I would definitely recommend that any new investor go to our Preferred Stocks table, pick out a preferred that might interest you, and click on the "Prospectus" link provided on most recent preferreds. You don't have to read the entire prospectus (that generally runs 50 to 100 pages) but looking over the first five or ten pages and studying the section that gives a summary of the provisions of the new preferred issue would be time well spent. You might also just glance over the remainder of the prospectus to see what other information is provided which is often mainly boiler plate.
What happens when a preferred stock matures?
Specifically, what happens when a preferred stock matures is exactly what the IPO prospectus said would happen at maturity. In virtually all cases, what happens is that the liquidation preference amount (generally equal to the original purchase price paid at the IPO), plus any accrued and unpaid dividends, is returned to the holder of the security. Note that the amount returned has NOTHING to do with the market price prior to maturity date. The holder of the security will normally be paid the specified liquidation preference at maturity.
This is where the term "yield to maturity" comes in. For example, let's take an 8%, $25 (liquidation value) preferred stock which is selling for $26.00 one year before maturity. The preferred will pay 8% or $2.00 during its final year and then will pay the holder $25. Overall, the preferred will pay $2.00 in dividends but lose $1.00 in value during the year for a yield to maturity of 4%. The same preferred selling for $24 one year before maturity would pay $2.00 in dividends, gain $1.00 in value and would have a yield to maturity of 12%. Tax considerations can effect these calculations but are a separate issue.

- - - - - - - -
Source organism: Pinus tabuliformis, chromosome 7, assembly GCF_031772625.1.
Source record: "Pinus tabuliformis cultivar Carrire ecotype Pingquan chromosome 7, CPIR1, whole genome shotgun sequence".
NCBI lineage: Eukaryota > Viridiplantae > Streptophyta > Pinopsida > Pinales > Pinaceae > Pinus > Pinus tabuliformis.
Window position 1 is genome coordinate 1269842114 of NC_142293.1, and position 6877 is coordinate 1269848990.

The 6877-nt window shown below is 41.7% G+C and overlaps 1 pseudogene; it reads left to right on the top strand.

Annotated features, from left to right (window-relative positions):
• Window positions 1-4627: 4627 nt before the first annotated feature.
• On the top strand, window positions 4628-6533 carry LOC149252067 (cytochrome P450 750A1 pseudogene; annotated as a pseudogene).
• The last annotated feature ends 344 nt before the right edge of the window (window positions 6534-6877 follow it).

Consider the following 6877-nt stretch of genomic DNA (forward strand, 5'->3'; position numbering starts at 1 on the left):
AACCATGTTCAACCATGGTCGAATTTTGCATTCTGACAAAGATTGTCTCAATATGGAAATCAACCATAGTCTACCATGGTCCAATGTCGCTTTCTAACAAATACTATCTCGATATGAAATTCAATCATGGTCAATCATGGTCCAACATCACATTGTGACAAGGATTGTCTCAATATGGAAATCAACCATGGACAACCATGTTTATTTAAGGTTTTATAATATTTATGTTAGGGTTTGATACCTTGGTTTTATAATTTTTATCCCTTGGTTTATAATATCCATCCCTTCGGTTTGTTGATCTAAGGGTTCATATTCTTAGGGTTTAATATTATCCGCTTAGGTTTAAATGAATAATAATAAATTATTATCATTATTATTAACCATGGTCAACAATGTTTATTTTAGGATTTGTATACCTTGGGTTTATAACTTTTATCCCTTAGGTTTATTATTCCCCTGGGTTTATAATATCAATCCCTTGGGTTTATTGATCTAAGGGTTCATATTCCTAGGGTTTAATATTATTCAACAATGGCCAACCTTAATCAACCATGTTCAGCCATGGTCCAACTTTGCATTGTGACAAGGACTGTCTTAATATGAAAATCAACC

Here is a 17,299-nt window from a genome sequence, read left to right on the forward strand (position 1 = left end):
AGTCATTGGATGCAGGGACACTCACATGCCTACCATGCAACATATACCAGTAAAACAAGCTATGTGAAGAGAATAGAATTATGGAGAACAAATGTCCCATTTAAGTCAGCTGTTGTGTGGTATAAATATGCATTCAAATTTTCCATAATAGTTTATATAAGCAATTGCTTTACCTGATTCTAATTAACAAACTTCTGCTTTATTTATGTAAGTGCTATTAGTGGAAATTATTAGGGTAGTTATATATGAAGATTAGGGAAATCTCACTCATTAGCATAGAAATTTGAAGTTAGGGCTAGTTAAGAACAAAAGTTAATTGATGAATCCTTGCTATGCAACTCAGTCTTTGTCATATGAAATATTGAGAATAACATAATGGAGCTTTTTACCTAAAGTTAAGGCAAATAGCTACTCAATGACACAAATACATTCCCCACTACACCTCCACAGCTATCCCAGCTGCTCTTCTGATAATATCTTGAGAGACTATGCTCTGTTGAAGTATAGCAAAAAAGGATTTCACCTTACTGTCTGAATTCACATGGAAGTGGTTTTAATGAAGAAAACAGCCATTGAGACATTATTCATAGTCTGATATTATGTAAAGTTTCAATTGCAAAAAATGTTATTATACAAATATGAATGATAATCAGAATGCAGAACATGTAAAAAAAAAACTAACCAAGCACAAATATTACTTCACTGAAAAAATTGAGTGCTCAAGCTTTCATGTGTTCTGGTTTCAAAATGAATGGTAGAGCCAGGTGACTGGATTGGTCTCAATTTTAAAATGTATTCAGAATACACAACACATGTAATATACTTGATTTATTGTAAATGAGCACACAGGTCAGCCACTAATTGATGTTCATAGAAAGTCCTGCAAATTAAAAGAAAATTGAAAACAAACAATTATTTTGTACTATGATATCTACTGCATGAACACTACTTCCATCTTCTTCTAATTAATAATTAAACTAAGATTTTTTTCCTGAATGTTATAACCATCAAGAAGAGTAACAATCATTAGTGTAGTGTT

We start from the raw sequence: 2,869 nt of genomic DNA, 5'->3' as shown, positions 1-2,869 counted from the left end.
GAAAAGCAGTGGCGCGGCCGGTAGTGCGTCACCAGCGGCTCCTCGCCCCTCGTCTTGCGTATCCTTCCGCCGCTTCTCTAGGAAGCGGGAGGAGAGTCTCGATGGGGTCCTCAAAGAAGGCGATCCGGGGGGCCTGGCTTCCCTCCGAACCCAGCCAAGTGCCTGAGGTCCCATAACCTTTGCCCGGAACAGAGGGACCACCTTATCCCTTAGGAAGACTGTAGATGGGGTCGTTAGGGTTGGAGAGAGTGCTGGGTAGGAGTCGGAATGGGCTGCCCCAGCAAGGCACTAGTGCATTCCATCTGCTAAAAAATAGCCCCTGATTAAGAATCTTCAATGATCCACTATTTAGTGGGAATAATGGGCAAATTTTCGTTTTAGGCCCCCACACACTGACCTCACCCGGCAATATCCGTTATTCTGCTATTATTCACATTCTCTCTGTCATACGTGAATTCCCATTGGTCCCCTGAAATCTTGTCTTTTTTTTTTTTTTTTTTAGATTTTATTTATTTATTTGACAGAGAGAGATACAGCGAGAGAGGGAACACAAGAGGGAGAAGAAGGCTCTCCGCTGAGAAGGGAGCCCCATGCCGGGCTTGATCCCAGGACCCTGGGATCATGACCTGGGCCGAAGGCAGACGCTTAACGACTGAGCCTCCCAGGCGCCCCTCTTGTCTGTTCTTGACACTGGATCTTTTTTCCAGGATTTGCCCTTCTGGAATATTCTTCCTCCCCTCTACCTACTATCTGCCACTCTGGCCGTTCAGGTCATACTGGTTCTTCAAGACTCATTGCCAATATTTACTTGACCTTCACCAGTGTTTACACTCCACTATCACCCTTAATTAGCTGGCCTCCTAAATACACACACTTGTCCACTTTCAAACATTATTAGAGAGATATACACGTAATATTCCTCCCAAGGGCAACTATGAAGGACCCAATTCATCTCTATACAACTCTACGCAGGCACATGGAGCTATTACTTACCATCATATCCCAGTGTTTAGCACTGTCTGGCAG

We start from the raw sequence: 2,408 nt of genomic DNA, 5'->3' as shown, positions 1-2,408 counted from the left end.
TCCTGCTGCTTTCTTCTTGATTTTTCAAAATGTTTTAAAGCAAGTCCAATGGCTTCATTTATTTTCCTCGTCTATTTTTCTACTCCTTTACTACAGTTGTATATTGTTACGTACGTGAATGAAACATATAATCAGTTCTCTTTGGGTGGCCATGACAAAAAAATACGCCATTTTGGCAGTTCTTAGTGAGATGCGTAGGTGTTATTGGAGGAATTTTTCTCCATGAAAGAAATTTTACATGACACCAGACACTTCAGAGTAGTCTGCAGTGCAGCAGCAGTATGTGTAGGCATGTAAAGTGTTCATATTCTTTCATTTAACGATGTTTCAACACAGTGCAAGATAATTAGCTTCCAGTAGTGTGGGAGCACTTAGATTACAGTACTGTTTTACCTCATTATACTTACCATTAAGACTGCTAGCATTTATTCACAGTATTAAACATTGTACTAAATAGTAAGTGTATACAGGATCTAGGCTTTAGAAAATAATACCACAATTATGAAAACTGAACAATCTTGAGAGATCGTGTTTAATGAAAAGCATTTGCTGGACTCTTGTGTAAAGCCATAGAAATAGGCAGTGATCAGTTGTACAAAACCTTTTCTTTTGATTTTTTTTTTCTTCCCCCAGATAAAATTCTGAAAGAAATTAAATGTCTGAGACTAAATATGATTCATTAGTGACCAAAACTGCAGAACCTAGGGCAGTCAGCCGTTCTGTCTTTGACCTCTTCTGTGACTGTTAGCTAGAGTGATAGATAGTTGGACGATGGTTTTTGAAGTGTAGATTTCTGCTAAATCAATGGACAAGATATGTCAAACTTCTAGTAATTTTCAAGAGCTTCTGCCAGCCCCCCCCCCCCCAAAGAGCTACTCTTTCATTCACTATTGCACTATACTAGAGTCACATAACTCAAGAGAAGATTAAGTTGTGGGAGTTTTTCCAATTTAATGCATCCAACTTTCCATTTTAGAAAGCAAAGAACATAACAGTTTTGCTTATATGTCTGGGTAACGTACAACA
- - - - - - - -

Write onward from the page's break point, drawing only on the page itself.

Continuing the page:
What is the ex-dividend date?
The source of this explanation is the SEC website at: http://www.sec.gov/answers/dividen.htm
Have you ever bought a stock only to find out later that you were not entitled to the next cash or stock dividend paid by the company? To determine whether you should get cash and most stock dividends, you need to look at two important dates. They are the "record date" or "date of record" and the "ex-dividend date" or "ex-date."
When a company declares a dividend, it sets a record date when you must be on the company's books as a shareholder to receive the dividend. Companies also use this date to determine who is sent proxy statements, financial reports, and other information.